Even though I’m mostly staying out of politics I wanted to do a follow up on Pang’s comment to the “Obama Redistribution” audio. Pang’s comment first:
“I actually heard the piece before on NPR. They replayed it a few months back. In my personal opinion, I think this whole “redistribution” of wealth has been blown a bit out of proportion. I won’t get into it here because it’d take too long. I don’t think that’s what he meant. He doesn’t really have the power to stripe the wealthy from their money, so I think “redistribution” is too strong of a word to be used by him or anyone. But that’s just my impression.”
Generally, I think that the “redistribution” comment both has and has not been blown out of proportion. Why it has: Its simply a long-held Republican charge against Democrats which Obama opened up by making a very public gaffe.
But more importantly why it hasn’t. I say more importantly not because I have a firm opinion one way or the other but because I think that generally we as a society do not quite grasp current tax policy. My numbers might be a bit off, but I think that right now something like 20% of Americans pay no federal income tax. Under either candidate that is expected to grow to about 40% of all tax-filers.
But what was Obama really saying? I think he was saying that (1) to the extent that you want economic redistribution, the Judiciary is not the proper vehicle for accomplishing it, (2) the Warren Court really wasn’t as radical as some people charge because it didn’t get into economic redistribution and (3) “one of the, I think, tragedies of the civil rights movement was, um, because the civil rights movement became so court focused I think there was a tendency to lose track of the political and community organizing and activities on the ground that are able to put together the actual coalition of powers through which you bring about redistributive change. In some ways we still suffer from that…”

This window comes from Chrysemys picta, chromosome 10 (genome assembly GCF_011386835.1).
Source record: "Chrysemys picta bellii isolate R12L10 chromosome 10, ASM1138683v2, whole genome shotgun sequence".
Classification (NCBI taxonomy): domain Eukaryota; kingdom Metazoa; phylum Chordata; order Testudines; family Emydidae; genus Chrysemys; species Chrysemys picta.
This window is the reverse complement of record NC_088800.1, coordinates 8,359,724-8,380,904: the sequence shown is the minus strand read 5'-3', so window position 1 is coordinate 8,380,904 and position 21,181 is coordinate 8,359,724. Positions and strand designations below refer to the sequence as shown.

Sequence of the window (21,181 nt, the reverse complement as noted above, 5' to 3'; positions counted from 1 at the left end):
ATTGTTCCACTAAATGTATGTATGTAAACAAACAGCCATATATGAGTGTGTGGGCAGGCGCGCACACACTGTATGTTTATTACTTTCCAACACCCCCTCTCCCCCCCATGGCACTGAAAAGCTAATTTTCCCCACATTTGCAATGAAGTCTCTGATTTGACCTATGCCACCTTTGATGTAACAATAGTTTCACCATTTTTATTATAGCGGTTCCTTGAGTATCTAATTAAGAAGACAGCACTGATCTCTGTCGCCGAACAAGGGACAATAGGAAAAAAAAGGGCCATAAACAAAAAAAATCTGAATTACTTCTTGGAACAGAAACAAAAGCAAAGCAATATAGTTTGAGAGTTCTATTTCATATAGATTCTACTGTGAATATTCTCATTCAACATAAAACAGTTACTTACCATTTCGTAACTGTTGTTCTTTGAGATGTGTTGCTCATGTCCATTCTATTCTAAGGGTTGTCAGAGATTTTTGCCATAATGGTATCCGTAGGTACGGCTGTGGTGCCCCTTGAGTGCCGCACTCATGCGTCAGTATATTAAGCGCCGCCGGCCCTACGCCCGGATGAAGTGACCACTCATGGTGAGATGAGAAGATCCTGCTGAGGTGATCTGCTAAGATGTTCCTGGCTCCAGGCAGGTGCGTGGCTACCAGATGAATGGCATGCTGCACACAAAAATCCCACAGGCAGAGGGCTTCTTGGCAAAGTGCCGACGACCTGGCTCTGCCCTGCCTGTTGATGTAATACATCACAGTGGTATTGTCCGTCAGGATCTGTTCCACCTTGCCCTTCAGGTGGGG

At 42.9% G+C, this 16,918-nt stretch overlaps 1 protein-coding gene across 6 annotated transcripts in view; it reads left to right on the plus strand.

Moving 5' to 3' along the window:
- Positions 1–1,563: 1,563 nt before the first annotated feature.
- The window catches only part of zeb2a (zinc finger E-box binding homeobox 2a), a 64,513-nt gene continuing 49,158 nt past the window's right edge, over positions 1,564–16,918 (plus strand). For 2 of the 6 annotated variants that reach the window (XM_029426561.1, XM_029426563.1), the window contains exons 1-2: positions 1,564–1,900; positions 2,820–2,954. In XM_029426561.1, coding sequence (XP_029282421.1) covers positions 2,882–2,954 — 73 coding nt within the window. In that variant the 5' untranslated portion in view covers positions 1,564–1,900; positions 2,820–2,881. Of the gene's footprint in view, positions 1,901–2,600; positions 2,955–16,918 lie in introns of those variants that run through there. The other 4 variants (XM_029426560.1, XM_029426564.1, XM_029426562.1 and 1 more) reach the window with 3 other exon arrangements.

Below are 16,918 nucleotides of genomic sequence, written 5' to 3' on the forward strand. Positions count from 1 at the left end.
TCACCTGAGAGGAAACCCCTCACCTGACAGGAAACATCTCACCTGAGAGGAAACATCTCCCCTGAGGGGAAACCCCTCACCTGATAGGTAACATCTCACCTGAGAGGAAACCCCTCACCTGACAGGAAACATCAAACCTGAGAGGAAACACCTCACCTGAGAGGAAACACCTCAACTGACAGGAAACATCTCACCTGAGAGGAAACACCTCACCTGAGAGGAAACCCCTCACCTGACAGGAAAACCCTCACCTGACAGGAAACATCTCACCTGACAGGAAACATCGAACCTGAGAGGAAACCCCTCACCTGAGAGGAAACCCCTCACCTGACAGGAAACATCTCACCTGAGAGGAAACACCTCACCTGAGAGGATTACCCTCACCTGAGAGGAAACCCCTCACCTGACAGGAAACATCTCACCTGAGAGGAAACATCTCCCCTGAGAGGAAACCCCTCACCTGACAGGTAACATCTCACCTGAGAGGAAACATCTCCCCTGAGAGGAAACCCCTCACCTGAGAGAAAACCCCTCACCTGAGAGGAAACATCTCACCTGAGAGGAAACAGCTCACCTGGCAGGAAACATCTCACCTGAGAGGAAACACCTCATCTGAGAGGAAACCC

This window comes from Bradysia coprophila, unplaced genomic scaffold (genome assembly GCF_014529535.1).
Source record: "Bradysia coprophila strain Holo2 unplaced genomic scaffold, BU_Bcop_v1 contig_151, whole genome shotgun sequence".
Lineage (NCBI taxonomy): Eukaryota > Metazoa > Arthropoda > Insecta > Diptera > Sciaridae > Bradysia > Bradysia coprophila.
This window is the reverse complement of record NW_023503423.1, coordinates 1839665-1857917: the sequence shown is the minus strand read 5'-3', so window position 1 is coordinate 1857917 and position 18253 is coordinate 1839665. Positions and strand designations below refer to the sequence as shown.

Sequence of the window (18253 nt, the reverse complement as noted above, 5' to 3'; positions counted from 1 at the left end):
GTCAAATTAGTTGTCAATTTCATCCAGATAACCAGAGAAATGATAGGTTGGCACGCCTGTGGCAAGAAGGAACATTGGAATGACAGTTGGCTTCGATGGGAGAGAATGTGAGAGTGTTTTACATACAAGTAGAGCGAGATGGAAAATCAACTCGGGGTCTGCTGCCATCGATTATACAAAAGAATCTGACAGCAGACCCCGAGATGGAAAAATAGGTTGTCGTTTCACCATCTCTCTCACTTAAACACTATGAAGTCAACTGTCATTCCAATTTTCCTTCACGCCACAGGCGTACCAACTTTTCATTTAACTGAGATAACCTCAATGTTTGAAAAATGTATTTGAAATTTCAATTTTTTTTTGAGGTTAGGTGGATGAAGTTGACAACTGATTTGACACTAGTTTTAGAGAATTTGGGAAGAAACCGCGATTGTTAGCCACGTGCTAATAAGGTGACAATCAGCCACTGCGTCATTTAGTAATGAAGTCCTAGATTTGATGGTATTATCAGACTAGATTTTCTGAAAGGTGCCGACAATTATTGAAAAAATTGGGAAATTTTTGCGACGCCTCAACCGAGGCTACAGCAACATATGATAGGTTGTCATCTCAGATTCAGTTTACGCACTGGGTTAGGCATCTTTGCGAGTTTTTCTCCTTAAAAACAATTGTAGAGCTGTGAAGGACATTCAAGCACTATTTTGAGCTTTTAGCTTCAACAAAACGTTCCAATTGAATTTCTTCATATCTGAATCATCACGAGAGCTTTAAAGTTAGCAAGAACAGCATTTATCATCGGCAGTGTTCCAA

So, yes, in fact, he was talking about what would be the right way to go about instituting economic redistribution, but he doesn’t say what he actually thinks about economic redistribution. In other words he thinks that to the extent that we want economically redistributive policies the best way to do that is through the legislature and not the courts.
But to what extent is Obama in favor of economic redistribution? That’s simply another question that no one is going to make him answer before you put him in the White House.
If you want more, I would suggest reading this analysis by a mostly centrist law professor (She voted Gore, Bush, and now Obama), defending Obama.
One other thing: Read the above Obama quote again: “one of the, I think, tragedies of the civil rights movement was, um, because the civil rights movement became so court focused I think there was a tendency to lose track of the political and community organizing and activities on the ground that are able to put together the actual coalition of powers through which you bring about redistributive change. In some ways we still suffer from that…”
The central premise of that statement, I think, fingers the fundamental scar from the 1950’s/60’s/70’s which still profoundly and negatively influences culture war politics between left and right today: that so much societal change was implemented through the courts and not legislatively.
We’re familiar with criticism from the right about this judicial “activism.” What’s interesting is that Obama is pointing out how he thinks that reliance upon the judiciary in the past negatively affects the Lefts ability to implement legislative change today.